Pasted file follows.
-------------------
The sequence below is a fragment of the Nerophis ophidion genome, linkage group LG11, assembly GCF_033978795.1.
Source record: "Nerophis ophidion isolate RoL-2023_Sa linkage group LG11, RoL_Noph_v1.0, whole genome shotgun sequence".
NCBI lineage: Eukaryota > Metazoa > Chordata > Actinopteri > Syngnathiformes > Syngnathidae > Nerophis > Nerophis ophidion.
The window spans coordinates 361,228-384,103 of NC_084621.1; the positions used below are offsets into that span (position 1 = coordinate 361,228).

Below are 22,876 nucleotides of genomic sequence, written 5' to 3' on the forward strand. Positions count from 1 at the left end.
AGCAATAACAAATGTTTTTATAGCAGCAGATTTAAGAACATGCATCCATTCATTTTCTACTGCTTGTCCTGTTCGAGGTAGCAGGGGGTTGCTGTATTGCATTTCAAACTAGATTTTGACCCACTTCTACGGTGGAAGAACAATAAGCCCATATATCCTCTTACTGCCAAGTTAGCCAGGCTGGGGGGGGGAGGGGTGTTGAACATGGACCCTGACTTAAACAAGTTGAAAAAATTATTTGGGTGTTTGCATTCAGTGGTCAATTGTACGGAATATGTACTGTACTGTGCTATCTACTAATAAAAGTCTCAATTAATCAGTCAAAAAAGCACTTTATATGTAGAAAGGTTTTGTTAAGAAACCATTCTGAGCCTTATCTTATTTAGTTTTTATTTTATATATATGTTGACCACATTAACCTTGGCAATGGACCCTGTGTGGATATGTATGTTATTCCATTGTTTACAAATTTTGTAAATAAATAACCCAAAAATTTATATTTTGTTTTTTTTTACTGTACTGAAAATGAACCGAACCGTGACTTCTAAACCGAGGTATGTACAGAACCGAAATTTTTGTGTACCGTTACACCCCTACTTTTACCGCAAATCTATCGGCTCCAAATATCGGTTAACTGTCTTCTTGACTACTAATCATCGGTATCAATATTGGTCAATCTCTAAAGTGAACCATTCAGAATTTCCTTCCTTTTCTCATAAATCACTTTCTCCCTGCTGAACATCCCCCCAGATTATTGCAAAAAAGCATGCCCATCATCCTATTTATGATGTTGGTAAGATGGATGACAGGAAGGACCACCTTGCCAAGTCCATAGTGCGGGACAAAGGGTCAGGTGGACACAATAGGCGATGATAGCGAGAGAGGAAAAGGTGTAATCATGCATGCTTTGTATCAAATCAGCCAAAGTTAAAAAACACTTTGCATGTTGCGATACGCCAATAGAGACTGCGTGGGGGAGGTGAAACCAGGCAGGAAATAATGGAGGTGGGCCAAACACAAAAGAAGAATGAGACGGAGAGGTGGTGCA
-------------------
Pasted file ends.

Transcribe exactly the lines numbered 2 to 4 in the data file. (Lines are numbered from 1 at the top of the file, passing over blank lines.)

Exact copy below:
Source record: "Nerophis ophidion isolate RoL-2023_Sa linkage group LG11, RoL_Noph_v1.0, whole genome shotgun sequence".
NCBI lineage: Eukaryota > Metazoa > Chordata > Actinopteri > Syngnathiformes > Syngnathidae > Nerophis > Nerophis ophidion.
The window spans coordinates 361,228-384,103 of NC_084621.1; the positions used below are offsets into that span (position 1 = coordinate 361,228).